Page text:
She had decided to wish for a happy, independent widowhood, for a life in which she could honour Peter's memory. But in a flash her dream resurfaced, and it was as if her subconscious made the wish for her: I want to see him, just once, to know he is happy. I want to know that he really did love me.
Bea Greenstock sits next to her husband's hospital bed, waiting for death. As midnight approaches, he passes away, and so almost ends thirty years of marriage.
Life must go on. Bea is fifty three and suddenly alone but she refuses to bow to a wave of depression and loneliness. To distract herself from grief, she throws herself into her work running the Reservoir Street Kitchen in one of Sydney's most fashionable districts. But then an email from a cafe owner in Edinburgh prompts her to take a trip to Scotland in the depths of Winter. Her journey will be one of self-discovery as she is drawn back to a secret past and a secret love- that she has tried to forget.
Set between Sydney and Edinburgh at Christmas, this is a is story of family ties, lost love, and the power of the past.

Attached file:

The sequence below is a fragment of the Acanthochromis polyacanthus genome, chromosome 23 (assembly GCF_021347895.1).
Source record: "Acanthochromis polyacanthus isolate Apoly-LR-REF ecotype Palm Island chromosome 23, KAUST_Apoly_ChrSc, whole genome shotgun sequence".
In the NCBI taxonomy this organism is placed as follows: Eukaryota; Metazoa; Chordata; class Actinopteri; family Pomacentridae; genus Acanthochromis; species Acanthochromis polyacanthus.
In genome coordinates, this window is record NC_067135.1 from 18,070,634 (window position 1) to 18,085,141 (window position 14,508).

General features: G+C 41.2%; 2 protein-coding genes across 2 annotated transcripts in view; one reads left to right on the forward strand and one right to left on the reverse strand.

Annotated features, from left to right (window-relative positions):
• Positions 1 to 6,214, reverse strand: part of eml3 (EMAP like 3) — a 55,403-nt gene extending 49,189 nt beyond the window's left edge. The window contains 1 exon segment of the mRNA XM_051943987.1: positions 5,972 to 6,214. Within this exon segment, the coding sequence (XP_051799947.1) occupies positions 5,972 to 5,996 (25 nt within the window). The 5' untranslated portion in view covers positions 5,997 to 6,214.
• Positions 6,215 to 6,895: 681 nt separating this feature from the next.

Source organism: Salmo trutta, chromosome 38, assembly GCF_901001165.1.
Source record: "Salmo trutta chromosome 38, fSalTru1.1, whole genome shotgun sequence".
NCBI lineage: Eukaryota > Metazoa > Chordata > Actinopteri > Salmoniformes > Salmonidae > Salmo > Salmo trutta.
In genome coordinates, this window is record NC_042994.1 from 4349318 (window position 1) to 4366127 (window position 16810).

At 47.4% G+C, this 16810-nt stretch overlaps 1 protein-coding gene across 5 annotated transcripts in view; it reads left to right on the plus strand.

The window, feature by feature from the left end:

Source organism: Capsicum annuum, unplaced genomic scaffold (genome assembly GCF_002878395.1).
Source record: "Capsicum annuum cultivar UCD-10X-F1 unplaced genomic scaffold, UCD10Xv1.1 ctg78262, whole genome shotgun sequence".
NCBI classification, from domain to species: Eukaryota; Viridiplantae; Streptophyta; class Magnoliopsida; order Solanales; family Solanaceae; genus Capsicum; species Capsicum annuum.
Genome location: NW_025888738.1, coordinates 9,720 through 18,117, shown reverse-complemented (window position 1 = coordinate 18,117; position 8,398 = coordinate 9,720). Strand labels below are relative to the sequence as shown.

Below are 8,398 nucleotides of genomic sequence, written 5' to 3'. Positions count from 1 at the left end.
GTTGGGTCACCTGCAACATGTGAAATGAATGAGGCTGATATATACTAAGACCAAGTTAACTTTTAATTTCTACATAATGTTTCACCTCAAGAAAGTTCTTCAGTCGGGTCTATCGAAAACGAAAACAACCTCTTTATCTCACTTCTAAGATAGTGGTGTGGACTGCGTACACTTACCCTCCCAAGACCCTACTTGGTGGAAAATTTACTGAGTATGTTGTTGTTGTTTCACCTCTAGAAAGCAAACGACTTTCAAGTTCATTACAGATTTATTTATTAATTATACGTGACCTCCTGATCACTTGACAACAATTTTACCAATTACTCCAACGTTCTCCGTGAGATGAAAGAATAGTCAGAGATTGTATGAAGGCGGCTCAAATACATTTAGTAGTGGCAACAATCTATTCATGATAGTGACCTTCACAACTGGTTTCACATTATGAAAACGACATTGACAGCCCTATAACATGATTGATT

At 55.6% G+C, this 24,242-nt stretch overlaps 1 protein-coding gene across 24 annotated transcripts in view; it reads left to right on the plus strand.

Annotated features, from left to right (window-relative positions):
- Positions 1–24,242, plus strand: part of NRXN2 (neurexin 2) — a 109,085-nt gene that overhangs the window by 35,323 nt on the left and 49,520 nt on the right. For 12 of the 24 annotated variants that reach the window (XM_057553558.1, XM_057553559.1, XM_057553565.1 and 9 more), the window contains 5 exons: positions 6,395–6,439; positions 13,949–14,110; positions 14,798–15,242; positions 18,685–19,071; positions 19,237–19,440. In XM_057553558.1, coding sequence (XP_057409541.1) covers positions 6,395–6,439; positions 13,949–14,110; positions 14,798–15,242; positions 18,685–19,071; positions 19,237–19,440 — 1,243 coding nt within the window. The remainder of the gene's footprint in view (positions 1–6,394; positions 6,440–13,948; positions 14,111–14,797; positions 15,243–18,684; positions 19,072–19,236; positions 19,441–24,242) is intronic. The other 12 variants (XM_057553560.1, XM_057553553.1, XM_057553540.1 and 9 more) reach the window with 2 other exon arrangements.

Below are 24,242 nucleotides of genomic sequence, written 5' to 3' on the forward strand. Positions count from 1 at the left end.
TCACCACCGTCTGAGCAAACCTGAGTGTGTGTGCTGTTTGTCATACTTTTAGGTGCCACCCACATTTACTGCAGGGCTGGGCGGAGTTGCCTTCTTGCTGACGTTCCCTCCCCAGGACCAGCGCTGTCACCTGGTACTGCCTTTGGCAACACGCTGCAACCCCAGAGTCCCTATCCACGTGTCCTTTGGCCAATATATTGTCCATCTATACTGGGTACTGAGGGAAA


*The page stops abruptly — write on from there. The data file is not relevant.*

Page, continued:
Publisher: Head of Zeus
The Christmas Cafe by Amanda Prowse is my second festive read of the year and I very much enjoyed it.
The story revolves round Bea, she is 53 and we meet her at her most vulnerable as she is seen saying goodbye to her husband as he passes away after thirty years of marriage. Considering what she has gone through, Bea is very stoical and determined to keep busy running her business, The Reservoir Street Kitchen in Sydney. However, it is when she is not busy that reality hits, she is terribly lonely and uncertain of how she will cope in the future.
However, two things happen, Bea gets an unexpected house guest in the form of her granddaughter Flora and then she receives a letter from the owner of The Christmas Cafe in Scotland. All of a sudden Bea and Flora are off on a little adventure to the other side of the world where hopefully Bea will get some ideas as to what her future will hold.
I loved the two very different locations in this book; The Reservoir Street Kitchen and The Christmas Cafe are entirely different but they are both run by very dedicated women who just want to make their customers' day a little brighter.
My favourite part of the book was the relationship between Bea and Flora. They are both desperately in need of each other without even being aware of it. I think this is where Amanda Prowse's strengths lie; she creates characters that you quickly care deeply about so you are more than happy to invest your time and emotion in the book.
The Christmas Cafe is another excellent festive read, it makes you think about what really matters in life and Christmas is the perfect time to do that.
Many thanks to Midas PR for sending me a copy of this book to review.